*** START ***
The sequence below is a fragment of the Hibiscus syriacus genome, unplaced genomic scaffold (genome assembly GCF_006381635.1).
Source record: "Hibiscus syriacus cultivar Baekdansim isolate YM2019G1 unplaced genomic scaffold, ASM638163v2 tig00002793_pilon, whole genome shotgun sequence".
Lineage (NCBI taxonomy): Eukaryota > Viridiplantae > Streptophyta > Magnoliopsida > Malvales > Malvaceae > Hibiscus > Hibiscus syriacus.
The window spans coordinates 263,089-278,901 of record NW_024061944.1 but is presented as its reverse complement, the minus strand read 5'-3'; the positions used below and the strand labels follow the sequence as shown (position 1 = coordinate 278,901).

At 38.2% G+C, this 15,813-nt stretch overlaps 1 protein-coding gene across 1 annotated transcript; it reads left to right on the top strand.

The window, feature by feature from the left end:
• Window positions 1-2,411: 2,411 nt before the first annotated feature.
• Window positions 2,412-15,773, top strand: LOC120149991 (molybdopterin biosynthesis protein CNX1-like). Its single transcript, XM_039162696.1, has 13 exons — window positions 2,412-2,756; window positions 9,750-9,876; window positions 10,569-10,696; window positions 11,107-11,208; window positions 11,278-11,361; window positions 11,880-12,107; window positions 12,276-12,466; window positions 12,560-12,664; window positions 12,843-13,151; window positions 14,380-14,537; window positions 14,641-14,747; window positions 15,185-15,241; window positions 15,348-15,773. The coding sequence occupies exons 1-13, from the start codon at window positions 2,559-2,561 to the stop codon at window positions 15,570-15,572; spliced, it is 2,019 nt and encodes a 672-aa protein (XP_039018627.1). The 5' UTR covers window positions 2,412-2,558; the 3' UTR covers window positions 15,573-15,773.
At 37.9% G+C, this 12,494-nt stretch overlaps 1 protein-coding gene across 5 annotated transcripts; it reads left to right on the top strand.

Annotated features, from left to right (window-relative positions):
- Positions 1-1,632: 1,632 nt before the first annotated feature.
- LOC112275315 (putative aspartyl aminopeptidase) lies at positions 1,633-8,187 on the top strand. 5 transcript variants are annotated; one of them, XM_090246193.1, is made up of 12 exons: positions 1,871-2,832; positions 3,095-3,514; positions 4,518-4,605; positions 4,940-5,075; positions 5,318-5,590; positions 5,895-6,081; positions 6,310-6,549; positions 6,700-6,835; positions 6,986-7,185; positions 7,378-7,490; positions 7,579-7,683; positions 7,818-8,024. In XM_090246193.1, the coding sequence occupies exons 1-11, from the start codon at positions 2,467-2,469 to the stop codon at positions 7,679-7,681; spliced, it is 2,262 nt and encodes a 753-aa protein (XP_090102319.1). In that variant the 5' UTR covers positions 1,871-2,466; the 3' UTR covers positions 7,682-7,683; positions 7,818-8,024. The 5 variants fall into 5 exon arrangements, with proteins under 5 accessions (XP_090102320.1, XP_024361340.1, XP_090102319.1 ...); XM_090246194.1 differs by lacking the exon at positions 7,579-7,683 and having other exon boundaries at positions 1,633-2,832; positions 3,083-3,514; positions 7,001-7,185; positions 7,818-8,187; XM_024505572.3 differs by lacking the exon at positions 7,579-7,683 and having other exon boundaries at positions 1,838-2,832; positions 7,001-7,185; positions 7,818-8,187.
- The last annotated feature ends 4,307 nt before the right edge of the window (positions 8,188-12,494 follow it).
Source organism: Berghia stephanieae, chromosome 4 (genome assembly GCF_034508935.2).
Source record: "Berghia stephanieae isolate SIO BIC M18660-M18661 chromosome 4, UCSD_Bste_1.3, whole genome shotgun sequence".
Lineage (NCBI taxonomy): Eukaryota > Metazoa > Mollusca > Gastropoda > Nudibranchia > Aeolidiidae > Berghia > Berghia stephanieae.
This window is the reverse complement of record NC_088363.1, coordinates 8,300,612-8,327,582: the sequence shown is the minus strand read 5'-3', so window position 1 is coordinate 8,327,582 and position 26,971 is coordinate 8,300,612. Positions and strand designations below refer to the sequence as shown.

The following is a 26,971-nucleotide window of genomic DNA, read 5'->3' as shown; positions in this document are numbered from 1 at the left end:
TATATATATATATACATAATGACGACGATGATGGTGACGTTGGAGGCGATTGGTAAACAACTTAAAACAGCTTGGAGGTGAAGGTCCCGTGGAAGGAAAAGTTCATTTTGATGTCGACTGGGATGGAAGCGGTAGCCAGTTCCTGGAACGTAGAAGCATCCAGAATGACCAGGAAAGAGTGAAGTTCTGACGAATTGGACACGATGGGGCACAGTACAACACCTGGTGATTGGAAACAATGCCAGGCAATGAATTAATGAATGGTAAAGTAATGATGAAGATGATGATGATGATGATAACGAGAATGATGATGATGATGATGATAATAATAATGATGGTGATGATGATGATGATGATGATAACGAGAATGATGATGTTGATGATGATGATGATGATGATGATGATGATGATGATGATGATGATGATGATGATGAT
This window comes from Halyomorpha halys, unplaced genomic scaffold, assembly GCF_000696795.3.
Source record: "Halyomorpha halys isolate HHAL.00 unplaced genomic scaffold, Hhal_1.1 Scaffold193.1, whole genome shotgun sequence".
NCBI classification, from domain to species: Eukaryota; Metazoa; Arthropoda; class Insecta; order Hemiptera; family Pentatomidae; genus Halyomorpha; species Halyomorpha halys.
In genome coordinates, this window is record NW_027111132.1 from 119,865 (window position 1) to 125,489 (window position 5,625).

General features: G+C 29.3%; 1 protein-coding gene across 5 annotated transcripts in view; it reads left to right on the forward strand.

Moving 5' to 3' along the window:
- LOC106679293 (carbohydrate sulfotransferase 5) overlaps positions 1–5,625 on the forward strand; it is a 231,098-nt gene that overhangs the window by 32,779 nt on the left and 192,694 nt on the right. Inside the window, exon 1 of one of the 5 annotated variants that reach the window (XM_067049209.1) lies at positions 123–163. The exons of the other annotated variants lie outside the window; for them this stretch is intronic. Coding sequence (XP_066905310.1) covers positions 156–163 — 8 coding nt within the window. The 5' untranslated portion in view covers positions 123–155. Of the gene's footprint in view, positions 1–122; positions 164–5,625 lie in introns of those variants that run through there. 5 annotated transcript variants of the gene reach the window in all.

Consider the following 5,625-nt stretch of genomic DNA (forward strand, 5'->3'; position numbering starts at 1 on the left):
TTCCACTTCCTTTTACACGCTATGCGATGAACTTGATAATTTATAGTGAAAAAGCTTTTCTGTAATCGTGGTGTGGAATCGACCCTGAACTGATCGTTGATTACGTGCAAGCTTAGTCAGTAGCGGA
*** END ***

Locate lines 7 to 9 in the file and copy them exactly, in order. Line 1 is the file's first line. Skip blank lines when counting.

• Window positions 1-2,411: 2,411 nt before the first annotated feature.
• Window positions 2,412-15,773, top strand: LOC120149991 (molybdopterin biosynthesis protein CNX1-like). Its single transcript, XM_039162696.1, has 13 exons — window positions 2,412-2,756; window positions 9,750-9,876; window positions 10,569-10,696; window positions 11,107-11,208; window positions 11,278-11,361; window positions 11,880-12,107; window positions 12,276-12,466; window positions 12,560-12,664; window positions 12,843-13,151; window positions 14,380-14,537; window positions 14,641-14,747; window positions 15,185-15,241; window positions 15,348-15,773. The coding sequence occupies exons 1-13, from the start codon at window positions 2,559-2,561 to the stop codon at window positions 15,570-15,572; spliced, it is 2,019 nt and encodes a 672-aa protein (XP_039018627.1). The 5' UTR covers window positions 2,412-2,558; the 3' UTR covers window positions 15,573-15,773.
At 37.9% G+C, this 12,494-nt stretch overlaps 1 protein-coding gene across 5 annotated transcripts; it reads left to right on the top strand.